SMITHFIELD, R.I. (WPRI) — The Rhode Island Department of Environmental Management took to the skies Thursday to wage war against the state’s mosquito population and the potentially dangerous diseases they carry.

A helicopter took off from Smithfield Airport loaded with larvacide Thursday morning. It will drop the pellets – called BTI – in swampy areas in Westerly, West Warwick, Lincoln, Cumberland and Central Falls – the five communities where Eastern Equine Encephalitis was detected this season.

“We’ll be dispersing the chemical over the swamplands to prevent the larvae from growing into mosquitoes,” Ray Sweeney of Norfolk Helicopters said.

Mosquitoes and horses in Westerly have tested positive for EEE. The state’s first human case of the disease was detected in West Warwick for the first time in years.

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The larvacide pellets will target the immature mosquitoes. The DEM said the state also plans to take aim at adult mosquitoes with aerial spraying – which the agency said is often applied by aircraft through sprayers, which dispense very fine aerosol droplets that stay aloft and kill flying mosquitoes on contact.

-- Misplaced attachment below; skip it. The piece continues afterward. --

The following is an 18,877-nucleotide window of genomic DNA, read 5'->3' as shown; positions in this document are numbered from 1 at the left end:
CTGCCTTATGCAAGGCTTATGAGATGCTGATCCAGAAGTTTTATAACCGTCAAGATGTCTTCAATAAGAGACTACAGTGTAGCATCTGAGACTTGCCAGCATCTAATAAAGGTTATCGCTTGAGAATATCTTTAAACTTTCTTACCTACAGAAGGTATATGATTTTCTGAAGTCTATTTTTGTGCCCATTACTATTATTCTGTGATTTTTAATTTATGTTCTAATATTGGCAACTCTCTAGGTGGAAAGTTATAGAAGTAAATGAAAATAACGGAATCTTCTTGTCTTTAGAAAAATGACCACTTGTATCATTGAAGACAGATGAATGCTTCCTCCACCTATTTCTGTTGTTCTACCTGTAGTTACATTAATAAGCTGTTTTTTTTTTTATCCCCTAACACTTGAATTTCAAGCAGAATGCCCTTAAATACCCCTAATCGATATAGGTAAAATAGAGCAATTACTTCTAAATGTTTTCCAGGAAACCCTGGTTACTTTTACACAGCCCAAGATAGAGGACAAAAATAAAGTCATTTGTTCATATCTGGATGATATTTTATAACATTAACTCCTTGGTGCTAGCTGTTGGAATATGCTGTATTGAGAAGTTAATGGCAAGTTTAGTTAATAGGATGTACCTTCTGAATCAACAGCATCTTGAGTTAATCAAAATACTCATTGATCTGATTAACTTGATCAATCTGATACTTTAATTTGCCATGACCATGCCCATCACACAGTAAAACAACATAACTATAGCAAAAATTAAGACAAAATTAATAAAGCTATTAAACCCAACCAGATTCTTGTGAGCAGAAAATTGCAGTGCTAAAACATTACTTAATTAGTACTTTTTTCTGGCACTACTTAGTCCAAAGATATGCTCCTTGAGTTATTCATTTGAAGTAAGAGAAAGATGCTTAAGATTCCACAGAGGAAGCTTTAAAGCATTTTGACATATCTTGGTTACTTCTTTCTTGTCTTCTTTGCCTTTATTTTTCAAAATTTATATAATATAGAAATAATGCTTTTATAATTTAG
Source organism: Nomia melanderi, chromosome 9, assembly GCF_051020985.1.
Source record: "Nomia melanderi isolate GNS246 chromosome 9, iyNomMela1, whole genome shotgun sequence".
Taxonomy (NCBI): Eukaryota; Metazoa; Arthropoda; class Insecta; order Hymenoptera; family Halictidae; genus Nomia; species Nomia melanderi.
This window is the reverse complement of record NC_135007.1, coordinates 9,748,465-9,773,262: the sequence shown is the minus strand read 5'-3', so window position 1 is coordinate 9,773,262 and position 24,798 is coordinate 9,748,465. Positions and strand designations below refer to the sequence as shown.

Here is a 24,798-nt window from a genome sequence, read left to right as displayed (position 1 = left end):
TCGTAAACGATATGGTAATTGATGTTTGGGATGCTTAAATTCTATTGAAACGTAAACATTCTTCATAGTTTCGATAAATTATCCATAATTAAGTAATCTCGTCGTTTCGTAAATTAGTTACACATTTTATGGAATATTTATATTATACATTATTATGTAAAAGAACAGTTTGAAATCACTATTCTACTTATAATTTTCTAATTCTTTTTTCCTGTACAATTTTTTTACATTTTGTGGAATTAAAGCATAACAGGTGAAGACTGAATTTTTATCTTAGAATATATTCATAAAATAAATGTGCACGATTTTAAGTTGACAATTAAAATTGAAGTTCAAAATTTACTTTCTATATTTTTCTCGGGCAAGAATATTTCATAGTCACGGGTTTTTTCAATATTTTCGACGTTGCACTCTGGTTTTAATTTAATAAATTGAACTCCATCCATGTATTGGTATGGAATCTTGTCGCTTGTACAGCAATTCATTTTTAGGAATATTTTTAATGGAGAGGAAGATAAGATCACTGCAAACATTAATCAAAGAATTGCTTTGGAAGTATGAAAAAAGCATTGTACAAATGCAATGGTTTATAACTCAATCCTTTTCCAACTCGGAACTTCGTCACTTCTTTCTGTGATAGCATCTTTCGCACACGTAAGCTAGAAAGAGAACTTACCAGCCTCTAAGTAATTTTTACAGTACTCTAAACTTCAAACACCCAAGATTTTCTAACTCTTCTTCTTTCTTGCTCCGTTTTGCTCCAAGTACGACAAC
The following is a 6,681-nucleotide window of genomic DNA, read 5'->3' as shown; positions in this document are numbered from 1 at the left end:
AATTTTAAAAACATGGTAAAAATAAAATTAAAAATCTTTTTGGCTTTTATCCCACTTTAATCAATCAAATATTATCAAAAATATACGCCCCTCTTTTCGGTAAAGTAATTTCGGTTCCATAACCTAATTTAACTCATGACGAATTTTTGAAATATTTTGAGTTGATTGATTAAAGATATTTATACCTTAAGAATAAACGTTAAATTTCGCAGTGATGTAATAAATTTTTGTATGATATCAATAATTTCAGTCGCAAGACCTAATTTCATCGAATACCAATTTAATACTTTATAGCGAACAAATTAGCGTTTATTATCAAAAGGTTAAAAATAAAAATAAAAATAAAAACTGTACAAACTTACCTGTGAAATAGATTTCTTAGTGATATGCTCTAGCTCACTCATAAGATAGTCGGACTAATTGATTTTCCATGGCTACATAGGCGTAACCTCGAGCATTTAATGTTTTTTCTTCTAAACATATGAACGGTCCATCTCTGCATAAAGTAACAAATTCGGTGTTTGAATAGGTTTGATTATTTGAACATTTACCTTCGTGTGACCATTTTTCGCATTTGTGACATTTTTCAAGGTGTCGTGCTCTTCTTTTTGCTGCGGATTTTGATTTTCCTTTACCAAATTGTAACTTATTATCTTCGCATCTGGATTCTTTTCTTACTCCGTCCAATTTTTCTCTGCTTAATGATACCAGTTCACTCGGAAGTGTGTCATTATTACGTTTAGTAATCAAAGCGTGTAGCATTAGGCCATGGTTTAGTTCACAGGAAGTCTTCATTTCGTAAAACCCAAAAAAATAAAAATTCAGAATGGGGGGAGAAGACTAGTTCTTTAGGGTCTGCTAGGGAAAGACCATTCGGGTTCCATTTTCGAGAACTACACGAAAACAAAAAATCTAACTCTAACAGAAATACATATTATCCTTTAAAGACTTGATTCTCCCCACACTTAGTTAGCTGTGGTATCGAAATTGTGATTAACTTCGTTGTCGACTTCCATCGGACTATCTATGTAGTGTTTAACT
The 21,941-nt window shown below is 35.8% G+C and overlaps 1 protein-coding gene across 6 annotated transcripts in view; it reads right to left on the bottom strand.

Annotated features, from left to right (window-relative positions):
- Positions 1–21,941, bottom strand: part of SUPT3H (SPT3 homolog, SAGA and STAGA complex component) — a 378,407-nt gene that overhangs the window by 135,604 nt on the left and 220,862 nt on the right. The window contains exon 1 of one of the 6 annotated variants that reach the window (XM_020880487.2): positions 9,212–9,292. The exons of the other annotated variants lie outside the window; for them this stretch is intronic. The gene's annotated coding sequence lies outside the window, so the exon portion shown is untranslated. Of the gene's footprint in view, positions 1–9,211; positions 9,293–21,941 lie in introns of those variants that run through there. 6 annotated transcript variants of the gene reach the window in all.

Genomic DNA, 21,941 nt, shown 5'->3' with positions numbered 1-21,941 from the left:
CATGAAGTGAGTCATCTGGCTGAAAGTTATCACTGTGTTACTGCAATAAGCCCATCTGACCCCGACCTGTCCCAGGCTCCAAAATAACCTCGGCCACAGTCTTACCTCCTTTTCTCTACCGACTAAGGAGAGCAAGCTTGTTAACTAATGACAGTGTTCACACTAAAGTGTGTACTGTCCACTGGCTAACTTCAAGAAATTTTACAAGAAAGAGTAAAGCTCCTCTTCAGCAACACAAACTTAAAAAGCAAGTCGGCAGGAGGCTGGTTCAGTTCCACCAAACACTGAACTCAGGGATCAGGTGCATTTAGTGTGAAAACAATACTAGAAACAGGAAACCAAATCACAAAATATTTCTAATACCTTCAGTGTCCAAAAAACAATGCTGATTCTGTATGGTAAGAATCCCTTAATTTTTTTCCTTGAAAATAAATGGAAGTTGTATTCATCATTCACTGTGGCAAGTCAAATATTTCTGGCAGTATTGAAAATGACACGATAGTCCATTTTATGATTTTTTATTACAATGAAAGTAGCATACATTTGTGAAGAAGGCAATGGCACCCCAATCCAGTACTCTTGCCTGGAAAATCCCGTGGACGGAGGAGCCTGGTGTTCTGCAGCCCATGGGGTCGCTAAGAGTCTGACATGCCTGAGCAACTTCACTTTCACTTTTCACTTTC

The DEM said it would release a schedule before any spraying or “adulticiding” fights take place.

In the meantime, health officials and the DEM urged people to take steps to minimize mosquito bites. including:

  • Avoid being outside during peak mosquito hours of dusk to dawn
  • Wear long sleeves and pants while outside
  • Use an insect repellant containing DEET
  • Eliminate standing water in your yard, which serve as mosquito breeding grounds
Mosquito protection